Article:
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Precious Prescott

precious prescott_2014_470
There is plenty to see, smell, hear and do, this weekend at Prescott Hill. And feel too. Despite being mid summer the weather made it sometimes feel like it was a particular autumny fall day! But it did not keep the real British toughs (and some from far awide) from racing their vintage machines. First, there was the 80th Anniversary Hill Climb on Friday with 140 cars competing, followed by the traditional Prescott Speed Hill Climb yesterday and today, where no less then 260 cars are climbing the hill. Robin Batchelor's took his picture at a particular wet moment - when marshals and driver were tipping out the water from a car stuck on the start line during a violent hail storm!

(picture courtesy Robin Batchelor)

Sunday, 03 August 2014 Attention: open in a new window. Print E-mail

About Quiz #375: 1927/28 Excelsior van Rijswijk (Update: Albert 1)

About Quiz #375: Excelsior van Rijswijck. No winners

Oops. We inadvertedly gave away more clues than we wanted in the properties of the picture. Still, not too many people noticed it (we think). Thanks to Gerry Barrett for pointing this out. Rest assured it won't happen again! Marc Fellmann, Raoul Thybaut and Stuart Penketh identified the chassis correctly as an Excelsior, but the body builder posted more of a challenge. It was not Vandenplas, d'Ieteren Frères or Labourdette, but the Dutch firm of Van Rijswijk. Stuart was the only one to correctly identify that, but as a jury member he has to buy his own t-shirts! Raoul therefore is our winner, also because he made a good guess as to the year of manufacture. Please give us your details and size and we will send you a t-shirt Raoul! About the chassis Stuart tells us the following: 1922 Excelsior Adex (Albert Premier) by Compagnie Nationale Excelsior, 5346cc six-cylinder engine. Belgian car manufacturer established by Arthur de Coninck in Brussels in 1903. This new Adex was developed, in 1922, into the magnificent Albert Premier model, a 5350 cc six with an overhead camshaft operating valves whose diameter was more than half that of the cylinder bore; triple Zenith carburetors were standard. Like the 1920 Adex, the Albert Premier had cantilever rear suspension with Adex anti-roll bars, probably the first use of this feature on a touring car. In 1929, the company was sold to its competitor Impéria.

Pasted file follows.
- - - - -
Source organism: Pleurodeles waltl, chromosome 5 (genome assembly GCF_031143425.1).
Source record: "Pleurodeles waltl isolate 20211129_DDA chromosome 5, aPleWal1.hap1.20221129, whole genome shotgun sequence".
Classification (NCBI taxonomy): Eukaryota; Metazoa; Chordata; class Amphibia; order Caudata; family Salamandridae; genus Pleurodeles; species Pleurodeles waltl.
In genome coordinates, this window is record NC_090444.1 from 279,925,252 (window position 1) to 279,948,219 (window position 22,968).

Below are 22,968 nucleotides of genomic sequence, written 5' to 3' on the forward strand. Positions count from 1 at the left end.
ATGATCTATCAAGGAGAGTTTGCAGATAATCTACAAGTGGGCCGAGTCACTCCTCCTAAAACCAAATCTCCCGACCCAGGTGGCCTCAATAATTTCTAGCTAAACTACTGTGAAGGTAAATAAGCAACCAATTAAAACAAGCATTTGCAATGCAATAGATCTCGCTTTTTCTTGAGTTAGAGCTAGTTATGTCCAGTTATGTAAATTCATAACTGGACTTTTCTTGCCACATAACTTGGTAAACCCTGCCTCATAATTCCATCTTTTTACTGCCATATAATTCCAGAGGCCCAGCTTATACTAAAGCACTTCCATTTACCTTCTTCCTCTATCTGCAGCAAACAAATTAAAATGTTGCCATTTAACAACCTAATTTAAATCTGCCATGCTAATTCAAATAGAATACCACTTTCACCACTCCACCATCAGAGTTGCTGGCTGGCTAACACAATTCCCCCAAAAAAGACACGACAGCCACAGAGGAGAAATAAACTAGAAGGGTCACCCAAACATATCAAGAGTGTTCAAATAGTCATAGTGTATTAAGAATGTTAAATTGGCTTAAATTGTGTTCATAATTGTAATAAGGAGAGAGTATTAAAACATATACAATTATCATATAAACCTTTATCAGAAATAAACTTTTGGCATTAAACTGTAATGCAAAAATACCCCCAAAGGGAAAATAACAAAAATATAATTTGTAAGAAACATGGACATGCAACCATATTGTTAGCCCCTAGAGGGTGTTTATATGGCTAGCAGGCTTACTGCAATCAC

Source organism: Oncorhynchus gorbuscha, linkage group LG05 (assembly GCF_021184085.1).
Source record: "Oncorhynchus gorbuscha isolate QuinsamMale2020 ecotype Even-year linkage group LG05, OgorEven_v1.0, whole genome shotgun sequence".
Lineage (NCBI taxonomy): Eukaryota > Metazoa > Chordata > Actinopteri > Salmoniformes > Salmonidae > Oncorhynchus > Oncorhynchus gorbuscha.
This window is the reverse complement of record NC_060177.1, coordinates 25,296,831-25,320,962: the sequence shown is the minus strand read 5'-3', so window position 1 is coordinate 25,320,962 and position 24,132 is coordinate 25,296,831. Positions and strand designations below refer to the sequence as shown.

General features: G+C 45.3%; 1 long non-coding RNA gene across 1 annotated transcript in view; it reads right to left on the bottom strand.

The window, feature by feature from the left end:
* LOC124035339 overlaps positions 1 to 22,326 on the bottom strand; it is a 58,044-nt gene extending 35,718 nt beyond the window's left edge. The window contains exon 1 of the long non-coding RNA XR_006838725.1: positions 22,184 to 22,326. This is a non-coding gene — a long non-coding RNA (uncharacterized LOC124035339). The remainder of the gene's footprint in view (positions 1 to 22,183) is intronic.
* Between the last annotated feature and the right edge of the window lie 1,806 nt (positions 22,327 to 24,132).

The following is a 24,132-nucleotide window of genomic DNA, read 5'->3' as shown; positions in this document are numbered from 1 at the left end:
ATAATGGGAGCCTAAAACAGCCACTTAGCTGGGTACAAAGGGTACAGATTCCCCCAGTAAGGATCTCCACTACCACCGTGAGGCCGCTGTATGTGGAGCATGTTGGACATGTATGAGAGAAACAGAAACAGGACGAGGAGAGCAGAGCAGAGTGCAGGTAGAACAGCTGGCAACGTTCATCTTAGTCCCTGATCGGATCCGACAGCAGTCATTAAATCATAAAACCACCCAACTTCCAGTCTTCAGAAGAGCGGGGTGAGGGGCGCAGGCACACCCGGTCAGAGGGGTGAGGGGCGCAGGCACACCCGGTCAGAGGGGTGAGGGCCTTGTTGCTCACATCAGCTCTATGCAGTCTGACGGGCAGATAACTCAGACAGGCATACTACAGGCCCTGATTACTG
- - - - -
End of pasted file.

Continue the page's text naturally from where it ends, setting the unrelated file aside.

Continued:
We're not quite sure about the year of manufacture of the body, but it must be later than 1922, which was the year of introduction of this chassis. Most likely it is around 1927/1928. Van Rijswijk started their coachbuilding business in 1895 in the Dutch residence of The Hague. They switched to horseless carriages at the beginning of the 20th century and became purveyors to the royal Dutch household when they bodied a Spyker for HM the Queen and a Minerva for Prince Hendrik. In 1920 they moved to nearby Voorburg. The last Van Rijswijk body was shown in 1952, but the company remained active until 1987. More info (in Dutch) and a lot of pictures can be found on the Conam website.

Saturday, 02 August 2014 Attention: open in a new window. Print E-mail

Grace Valentine

Grace Valentine

Sharp-eyed readers will remember Grace Valentine appearing here on Valentine’s day 2013 inviting you to identify the car – a 1920 Packard twin six roadster.

As always, the comments section produced accurate replies and extras. We learned of her successful career as an actress, but nobody offered this hand-coloured picture so here she is in glorious technicolour, just as such an attractive lady deserves.

(Text Robin Batchelor, picture courtesy SHORPY)

Friday, 01 August 2014 Attention: open in a new window. Print E-mail

A Hudson through the roof

A Hudson on the roof

An accident is always something sad. If the car involved is old it´s even sadder and if the old car was brand new when the accident occurred... good Lord! This is what appears to have overcome the brand new Hudson seen here halfway through the roof of a little hut. Ohoto 2 shows the broken pieces of a railing, too, as well as the ceiling surrounding the unfortunate car, so we can guess what happened here.

The Hudson appears to be a brand new car judging by the bright paint and the covers on trunk and spare wheel. The colour combination could be white-black or even a more attractive pale yellow-black. Probably like this 1928 model? No further information accompanies this set of photographs, but the 'SS' number plate does give a clue: these photos were probably taken in San Sebastian (Pais Basque, North of Spain), and more specifically in the port zone of the 'Urgull' Mountain. In this place there is a high road which runs along the hillside and above a group of old houses, as you can see at the left in this picture. What an infortunate Hudson!

(Text Francisco Carrión, pictures from his files)
Thursday, 31 July 2014 Attention: open in a new window. Print E-mail

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